The second day of Jaipur Literature Festival dawned very, very wet. At this point, rainfall in January here is not a surprise but the fact that the festival organizers apparently function on extreme optimism about weather is. Due to the control freakiness of Sidekick 2, we arrived at the venue wet, cold and mildly miffed at 9:30 AM while every volunteer and organizing member was still running around dealing with the sudden change in venues and covering up the seating in the many open locations. Picture everyone looking mildly crazed among a riot of green, blue, yellow tents of varying sizes and striding purposefully to communicate changes to co-workers and visitors, many clutching their expensive electronics to shield them from water damage. You now have a fairly accurate mental picture of Day 2 of JLF 2015.
To give the festival organizers their due credit, they were determinedly efficient and the events proceeded fairly successfully. For the first half of the day, every talk was shortened to half an hour and relocated to the three closed structures. 10 AM found us shuffling with a sea of humanity into the welcome warmth of British Airways Baithak, where Kate Summerscale discussed her book The Suspicions of Mr Whicher, which is now a popular BBC series. The book, modeled on the classical detective novel, is a reconstruction of the real-life murder investigation of the child of a Wiltshire middle-class family in 1860. The author spoke lucidly about the origins of detective fiction, the development of the now-iconic figure of the detective and the challenges of composing a retrospective narrative out of police reports and court hearings. The book is sure to be enjoyed by anyone who likes a good detective story.
Next up was a session titled “My Salinger Years” where Joanna Rakoff discussed her eponymous novel with Chiki Sarkar. The book, described as ‘The Devil Wears Prada of the literary world’, is a fictional account of the author’s experience answering one years’ worth of fan mail addressed to author J.D. Salinger. Warm and personable, Rakoff spoke about the exhilaration and terror of being a sheltered young woman struggling to build a career in publishing in New York. She also does a great ‘Mean NY Boss’ voice.
At 1:30 PM, Shabana Azmi, Girish Karnad amd Sanjoy Roy launched the book Curtain call: Celebrating Indian Theatre and discussed, among other things, the state of theatre in India, its political sympathies, its challenges and rewards and its inevitable battle with cinema. Azmi, as compelling off-screen as on, regaled the audience with memorable incidents from her theatre life. She spoke with great humor and nostalgia about the time she was jailed as a young protestor on the evening she was supposed to perform in a play. She refused to pay bail on grounds of principle and would have missed the play if it had not been for her mother requesting the custodian officer to let Azmi off for two hours. True to her word, Azmi’s mother returned her to the jail after the performance was over!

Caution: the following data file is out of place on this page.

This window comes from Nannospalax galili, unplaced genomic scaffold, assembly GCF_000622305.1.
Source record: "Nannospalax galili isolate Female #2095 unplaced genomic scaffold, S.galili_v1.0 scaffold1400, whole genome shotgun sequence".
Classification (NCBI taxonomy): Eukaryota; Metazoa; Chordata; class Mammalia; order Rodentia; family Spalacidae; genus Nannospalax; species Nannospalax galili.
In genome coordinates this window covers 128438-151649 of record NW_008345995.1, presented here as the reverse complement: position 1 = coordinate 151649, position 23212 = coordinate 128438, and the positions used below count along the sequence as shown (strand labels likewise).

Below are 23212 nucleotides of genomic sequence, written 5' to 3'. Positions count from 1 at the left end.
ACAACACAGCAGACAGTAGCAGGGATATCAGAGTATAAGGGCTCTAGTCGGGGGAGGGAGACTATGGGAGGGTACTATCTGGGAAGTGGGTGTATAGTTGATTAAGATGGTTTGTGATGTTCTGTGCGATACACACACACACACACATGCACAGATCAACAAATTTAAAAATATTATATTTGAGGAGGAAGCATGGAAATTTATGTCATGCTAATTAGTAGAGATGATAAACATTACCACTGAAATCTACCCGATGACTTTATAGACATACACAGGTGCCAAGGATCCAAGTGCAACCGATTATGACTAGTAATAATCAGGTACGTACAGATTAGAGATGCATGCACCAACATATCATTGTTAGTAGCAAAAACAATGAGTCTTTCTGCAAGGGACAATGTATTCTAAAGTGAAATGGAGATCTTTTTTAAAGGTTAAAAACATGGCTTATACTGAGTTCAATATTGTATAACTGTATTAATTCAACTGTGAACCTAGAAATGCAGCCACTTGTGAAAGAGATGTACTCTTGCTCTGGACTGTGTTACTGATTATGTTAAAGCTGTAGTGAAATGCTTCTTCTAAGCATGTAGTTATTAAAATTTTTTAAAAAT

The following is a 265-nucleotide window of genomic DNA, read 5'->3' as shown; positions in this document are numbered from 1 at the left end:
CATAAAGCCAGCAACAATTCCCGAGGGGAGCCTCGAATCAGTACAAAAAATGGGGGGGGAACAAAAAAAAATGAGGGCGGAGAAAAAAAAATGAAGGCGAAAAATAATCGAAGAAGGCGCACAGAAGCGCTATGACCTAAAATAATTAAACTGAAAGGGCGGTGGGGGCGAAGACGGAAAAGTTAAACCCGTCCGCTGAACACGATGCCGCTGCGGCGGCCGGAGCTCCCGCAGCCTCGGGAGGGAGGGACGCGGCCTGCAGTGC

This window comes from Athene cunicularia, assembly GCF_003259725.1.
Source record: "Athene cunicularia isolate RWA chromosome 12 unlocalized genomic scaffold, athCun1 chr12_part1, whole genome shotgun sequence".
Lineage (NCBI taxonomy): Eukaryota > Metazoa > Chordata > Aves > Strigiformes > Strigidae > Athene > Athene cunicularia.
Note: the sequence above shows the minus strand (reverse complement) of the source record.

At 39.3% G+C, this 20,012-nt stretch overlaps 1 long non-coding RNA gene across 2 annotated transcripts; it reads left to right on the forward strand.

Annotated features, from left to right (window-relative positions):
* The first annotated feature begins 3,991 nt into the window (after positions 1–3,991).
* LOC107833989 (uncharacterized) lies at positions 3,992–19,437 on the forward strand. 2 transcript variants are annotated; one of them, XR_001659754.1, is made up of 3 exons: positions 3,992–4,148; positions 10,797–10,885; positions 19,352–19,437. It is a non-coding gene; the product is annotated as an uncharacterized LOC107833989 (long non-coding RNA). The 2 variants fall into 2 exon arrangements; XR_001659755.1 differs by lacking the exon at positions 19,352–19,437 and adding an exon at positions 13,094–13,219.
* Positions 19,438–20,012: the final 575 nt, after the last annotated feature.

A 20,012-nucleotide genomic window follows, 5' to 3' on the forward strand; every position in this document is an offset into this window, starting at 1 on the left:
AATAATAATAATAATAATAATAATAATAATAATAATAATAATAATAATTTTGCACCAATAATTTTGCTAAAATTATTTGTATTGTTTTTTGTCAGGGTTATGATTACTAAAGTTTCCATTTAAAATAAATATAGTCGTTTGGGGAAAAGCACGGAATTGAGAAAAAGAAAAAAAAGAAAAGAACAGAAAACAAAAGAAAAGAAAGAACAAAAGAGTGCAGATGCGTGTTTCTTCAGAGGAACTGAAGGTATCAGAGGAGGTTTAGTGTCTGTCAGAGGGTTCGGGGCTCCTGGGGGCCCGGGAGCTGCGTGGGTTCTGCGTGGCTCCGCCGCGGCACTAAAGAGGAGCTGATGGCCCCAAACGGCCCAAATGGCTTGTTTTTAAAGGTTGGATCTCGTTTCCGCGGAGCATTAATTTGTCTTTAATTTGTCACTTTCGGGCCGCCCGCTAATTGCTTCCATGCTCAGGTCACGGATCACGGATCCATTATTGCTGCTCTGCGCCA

Next session, titled “Adab Bara-e-Zindagi: Art for Life’s Sake” saw an intensely enjoyable discussion between Javed Akhtar, Pushpesh Pant, Ali Husain Mir and Rakshanda Jalil. They discussed being a part of the Progressive Writer’s Movement in Urdu literature (formed in pre-partition British India) and its historical fight against feudalism, capitalism and women’s repression. Akhtar spoke very optimistically about the interest of modern Indian youngsters in literature and poetry and emphasized the need for this interest to be informed, as opposed to myopic. Pushpesh Pant, when asked about the dangerously regressive trends in current Indian politics, expressed similar optimism and said that while movements have a shelf life, ideas are eternal, dying only to be reborn slightly changed. Sidenote- Azmi and Akhtar are adorable together, joking around and supplying each other’s pauses with words.
At 3:30 PM, the Google Mughal Tent was thrown open when the sun made its grand reappearance and authors Sarah Waters, Mark Gevisser, Devdutt Pattanaik, Damon Galgut, Sandip Roy and Christos Tsoilkas gathered to talk about Queer literature. They discussed the state of the homosexual communities in Europe, Britain and India and the representation of marginalized sexualities in their own work. All of them agreed that while the legal and social conditions of this community have improved in varying degrees in recent times, a long road of reform lies ahead for all of us.
After this, we headed to Char Bagh to attend “Hamlet’s Dilemma” where Vishal Bharadwaj, Basharat Peer, Tim Supple and Jerry Brotton discussed their experience with Shakespearean adaptations and translations. If the sheer density of the crowd is any indication, Bharadwaj has a truly formidable fan base here. The four men had a very spirited session talking about the seemingly eternal and universal relevance of Shakespeare and the importance of keeping him entertaining for the audience. Bharadwaj spoke about the creative and political impulses behind his directorial choices for Haider and fielded both compliments and brickbats offered by the audience.
The last stop for the day was British Airways Baithak where veteran actor Dilip Tahil announced the DSC Prize for South Asian Literature 2015. The award went to Jhumpa Lahiri’s The Lowland and was accepted on her behalf by her beaming publisher.
Thus ended the squelchy and satisfyingly tiring Day 2 of JLF 2015. Now please excuse me while I go pray to the rain gods to spare us their bounty tomorrow.
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